7) Jason X (2001)
If the film that preceded this one took itself sort of silly, then Jason X took that idea and ran with it. After all, this features Jason Voorhees IN SPACE. At one point, his body is completely decimated and put back together using nanobots, because it's the future, and he gets turned into Super Jason, much like Super Shredder from Teenage Mutant Ninja Turtles II: The Secret of the Ooze. Another highlight is when the people aboard the spaceship use virtual reality to try to slow down the killer by projecting a scenario of scantily clad coeds to hilarious effect. Quality movie? Not so much. Ridiculous and entertaining? You betcha!
6) Friday the 13th (2009)
Although the attempted reboot of the franchise that basically encapsulated the events of the first three movies but with a more modern look wasn't a critical or financial success, it brought Jason back to his roots of a guy who used camping equipment and hunting supplies to barbarically kill teens. The director, Marcus Nispel, had previously directed 2003's Texas Chainsaw Massacre, which looked fantastic, so he brought that look to the world of Voorhees successfully. Perhaps audiences were underwhelmed with the by-the-numbers Friday the 13th, but it's just as quality a film as many of the franchises earlier sequels when it comes to a masked killer creating a cacophony of carnage.
5) Freddy vs. Jason (2003)
Years before anyone had even thought of something like the Marvel Cinematic Universe, fans rejoiced at seeing two of their favorite horror icons, Jason Voorhees and Freddy Krueger, coming together on-screen in a no-holds-barred bloodbath. The plot is a little flimsy, featuring Freddy using Jason as a conduit to kill teens and gain power, but we got the best of both worlds when Freddy Krueger was at his punniest and Jason Voorhees was at his most violent. It might have made more sense to have Jason go toe-to-toe with a similar slasher, like Michael Myers, but the dramatic difference in abilities made for some creative mayhem.
[H/T YouTube/Forever Horror]
4) Friday the 13th Part II (1981)
Jason might not have adopted his signature hockey mask quite yet, but just because he's obscuring his identity with a burlap sack doesn't make him any less deadly! This film actually marks the first time we see Jason himself kill people, so it feels like a completely new story that just so happens to also be set at Camp Crystal Lake. Looking back over the course of the franchise, of course we know how closely linked the character of Jason is to the films, but when this film first came out, no one had any idea who the killer was, so if you keep that in mind while watching, you get a pleasant surprise.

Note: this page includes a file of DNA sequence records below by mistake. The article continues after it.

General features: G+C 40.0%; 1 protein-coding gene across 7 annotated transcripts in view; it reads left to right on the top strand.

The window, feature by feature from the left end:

3) Friday the 13th Part III (1982)
Technology is cyclical, and just like 3-D movies are a draw in 2017, the gimmick was an enjoyable novelty back in 1982 as well. Friday the 13th Part III and its 3-D gimmicks helped bring a resurgence to horror films featuring blood and guts flying at the camera, but even watching this installment in two dimensions is entertaining. The movie is very goofy and took full advantage of the gimmick, constantly making things shoot towards the camera lens in such a blatant way that the characters themselves might as well have said, "Hey, put on your 3-D glasses for this kill!" In addition to the wall-to-wall goofiness of the blood-soaked brutality, this film is also notable as it marks the first time Jason donned his now-iconic hockey mask.
2) Friday the 13th (1980)
It wasn't until the 19th century that Friday the 13th was considered an unlucky day to those who were superstitious, as both the number 13 and Friday itself were considered unlucky days, but this filmed cemented the specific Gregorian combination that people will never forget. The original film focuses on campers who get picked off one by one while trying to bring a closed summer camp back to life, but they're so preoccupied with drugs and sex that they don't realize they're being stalked. When the last living character thinks she's found someone who will save her, she learns that her supposed savior was, in fact, the one responsible for the killings, as it was the mother of a boy who died while distracted camp counselors had promiscuous sex instead of supervising her child. His birthday was June 13th, which sometimes falls on a Friday, and the legend of Jason Voorhees began.
1) Friday the 13th: The Final Chapter (1984)
In all honesty, the bottom half of these rankings are very interchangeable, as installments 5-10 all have their pros and cons, and the same can be said of the first four movies, as they're all equally as strong. Even though this fourth installment is similar in quality to the previous three, this film features a scene where Crispin Glover dancing, Corey Feldman giving himself a terribly shaved head for the sole purpose of distracting Jason, and such a brutal death for Voorhees that the filmmakers didn't want there to be any question about his demise. As a credit to the success of a film with "Final Chapter" in the title, this installment completely reinvigorated the franchise from certain doom and gave us eight more films, for better or worse.
[H/T YouTube/Brandon Vallee]